Now that Congress has pushed through an economic stimulus of more than three-quarters of a trillion dollars, do you think that will be enough to pump some life into our economy?
Moving a little closer to home, will an influx of additional spending — more than $2,500 for every person in the United States — create demand for more trucks and trailers? Although hope is not a strategy, we certainly hope so.
Most of us are facing the most challenging market in our careers right now. Last year was no picnic, and, we have started this year with retail truck sales off sharply from a year ago. Classes 3-7, the heart of the market for most truck equipment distributors, were down 42% when compared with January 2008, according to Ward's Communications. Class 8 models, used primarily as highway tractors, were off 42% as well in January 2009. While there are still 11 more months to total, we are not off to an auspicious start in 2009.
In compiling our annual report on trailer output (see Page 18), we found similar circumstances for trailer manufacturers. Overall, the 30 largest trailer manufacturers in North America produced 31% fewer trailers last year than they did in 2007.
Of course, we here in North America are not alone when it comes to declines in the truck and trailer market. The market can change quickly — here and overseas. This time last year, our February issue talked about the booming truck and trailer market in Europe. Sales had been especially brisk in Eastern Europe where formerly communist nations have been trying to upgrade infrastructures that deteriorated during decades of totalitarian neglect.
At the recent IAA Commercial Vehicle Show in Hannover, Germany, (see our coverage beginning on Page 25) strong attendance and booming exhibitor participation masked underlying concerns. The market was slowing, and some manufacturers were expressing concern.
Things have slowed substantially since IAA was held. While The Work Truck Show and the Mid-America Trucking Show will go on as scheduled, the British already have announced the cancelation of this year's Commercial Vehicle Show in Birmingham — the largest truck and trailer show that had been scheduled since IAA finished up in October.
We are confident that this downturn in demand for trucks and trailers is temporary. But we wonder if we are beginning to see a permanent escalation in what our nation expects from Uncle Sam.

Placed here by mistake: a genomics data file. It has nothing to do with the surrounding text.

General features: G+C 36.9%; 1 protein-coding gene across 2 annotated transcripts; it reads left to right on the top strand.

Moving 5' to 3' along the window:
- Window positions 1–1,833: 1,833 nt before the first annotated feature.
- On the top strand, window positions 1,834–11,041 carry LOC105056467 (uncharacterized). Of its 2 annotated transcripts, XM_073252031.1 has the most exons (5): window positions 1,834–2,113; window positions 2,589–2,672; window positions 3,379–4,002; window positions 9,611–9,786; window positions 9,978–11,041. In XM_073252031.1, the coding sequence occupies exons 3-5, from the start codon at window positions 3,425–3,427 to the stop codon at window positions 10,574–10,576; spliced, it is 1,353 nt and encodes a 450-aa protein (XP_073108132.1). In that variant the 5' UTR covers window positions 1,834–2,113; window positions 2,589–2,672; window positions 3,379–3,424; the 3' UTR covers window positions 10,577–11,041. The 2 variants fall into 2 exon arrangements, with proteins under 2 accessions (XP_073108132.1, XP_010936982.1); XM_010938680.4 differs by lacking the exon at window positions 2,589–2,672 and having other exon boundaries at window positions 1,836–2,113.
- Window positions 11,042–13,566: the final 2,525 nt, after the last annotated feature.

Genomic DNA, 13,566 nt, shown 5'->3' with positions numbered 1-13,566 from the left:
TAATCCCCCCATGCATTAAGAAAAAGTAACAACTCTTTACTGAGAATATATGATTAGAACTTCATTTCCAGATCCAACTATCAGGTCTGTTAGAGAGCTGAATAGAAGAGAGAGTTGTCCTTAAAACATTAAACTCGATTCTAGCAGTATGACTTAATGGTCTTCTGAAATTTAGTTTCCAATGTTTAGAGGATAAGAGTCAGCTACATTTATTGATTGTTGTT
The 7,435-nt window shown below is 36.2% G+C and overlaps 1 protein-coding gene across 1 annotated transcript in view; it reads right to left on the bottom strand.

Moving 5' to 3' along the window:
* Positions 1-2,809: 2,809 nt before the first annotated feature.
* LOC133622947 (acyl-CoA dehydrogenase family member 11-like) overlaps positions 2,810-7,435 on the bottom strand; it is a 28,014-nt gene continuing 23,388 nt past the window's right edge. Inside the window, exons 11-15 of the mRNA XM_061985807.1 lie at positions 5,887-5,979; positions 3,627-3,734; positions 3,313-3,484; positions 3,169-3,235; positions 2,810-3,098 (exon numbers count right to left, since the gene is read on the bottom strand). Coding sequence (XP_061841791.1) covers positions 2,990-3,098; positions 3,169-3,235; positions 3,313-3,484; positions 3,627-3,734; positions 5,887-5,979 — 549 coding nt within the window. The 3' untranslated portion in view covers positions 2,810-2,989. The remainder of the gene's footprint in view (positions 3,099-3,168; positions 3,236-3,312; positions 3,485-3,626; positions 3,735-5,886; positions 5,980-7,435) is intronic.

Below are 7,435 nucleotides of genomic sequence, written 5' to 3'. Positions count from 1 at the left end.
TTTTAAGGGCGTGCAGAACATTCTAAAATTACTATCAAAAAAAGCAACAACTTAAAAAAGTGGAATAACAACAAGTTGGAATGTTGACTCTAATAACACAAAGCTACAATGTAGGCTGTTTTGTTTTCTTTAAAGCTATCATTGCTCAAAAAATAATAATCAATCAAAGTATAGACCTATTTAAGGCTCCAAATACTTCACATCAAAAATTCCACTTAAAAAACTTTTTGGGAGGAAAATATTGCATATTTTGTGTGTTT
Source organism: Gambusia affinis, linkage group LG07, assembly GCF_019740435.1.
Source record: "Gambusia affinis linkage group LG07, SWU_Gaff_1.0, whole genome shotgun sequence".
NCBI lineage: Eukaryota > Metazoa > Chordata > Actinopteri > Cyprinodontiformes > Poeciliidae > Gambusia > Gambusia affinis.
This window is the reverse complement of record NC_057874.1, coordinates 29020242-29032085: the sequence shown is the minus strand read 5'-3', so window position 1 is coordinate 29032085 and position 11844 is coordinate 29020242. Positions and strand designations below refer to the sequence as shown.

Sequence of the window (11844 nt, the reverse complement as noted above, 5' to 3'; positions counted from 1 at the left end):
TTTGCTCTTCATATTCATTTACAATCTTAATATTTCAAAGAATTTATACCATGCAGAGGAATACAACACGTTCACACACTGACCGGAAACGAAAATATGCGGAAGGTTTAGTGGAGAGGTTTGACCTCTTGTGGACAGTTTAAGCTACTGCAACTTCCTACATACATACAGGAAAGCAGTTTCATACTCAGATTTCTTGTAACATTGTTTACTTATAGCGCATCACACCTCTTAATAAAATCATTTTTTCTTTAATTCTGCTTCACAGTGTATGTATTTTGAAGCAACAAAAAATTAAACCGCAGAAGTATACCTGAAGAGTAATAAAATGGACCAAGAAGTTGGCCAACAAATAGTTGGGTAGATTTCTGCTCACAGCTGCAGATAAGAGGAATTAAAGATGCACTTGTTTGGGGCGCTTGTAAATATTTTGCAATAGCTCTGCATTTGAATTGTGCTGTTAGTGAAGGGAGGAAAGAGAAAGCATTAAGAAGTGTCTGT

For example, why are we looking to government to help us buy converter boxes for our television sets? Can we really get the economy back on track by encouraging the nation to sit around and watch TV? In a time of governmental largess, why not just use some of that $2,500 per person stimulus package to buy a really nice big screen that doesn't need the converter box? A chicken in every pot, and a plasma in every living room.
Increasingly, we as a nation and individuals are looking to government for help.
When the economy begins to tighten, we need to tighten our grip on the things we can control. As you read our report on trailer manufacturing, go beyond the numbers. Look at what real companies are doing to cope with real problems in real time.
In the absence of a bailout, trailer manufacturers are taking action on their own. They are trying their best to find and mine market segments that are still performing well. They are building high-spec trailers in order to be more profitable when volumes are low. And they are coming up with acceptable ways to keep talented employees on the payroll — employees whom they paid dearly to train and who were in dreadfully short supply just a few months ago.
Yes, it's possible that government may be able to help us with our economic woes. But we still think this is a time for personal responsibility. After all, do we really want to place our faith and our financial future in the hands of a Congress that has an approval rating of 29%?
For most of us, the best we can do is influence Congress — we can't control it. But we can control our own attitudes, our expectations, and our actions. And when we do, we can make a difference.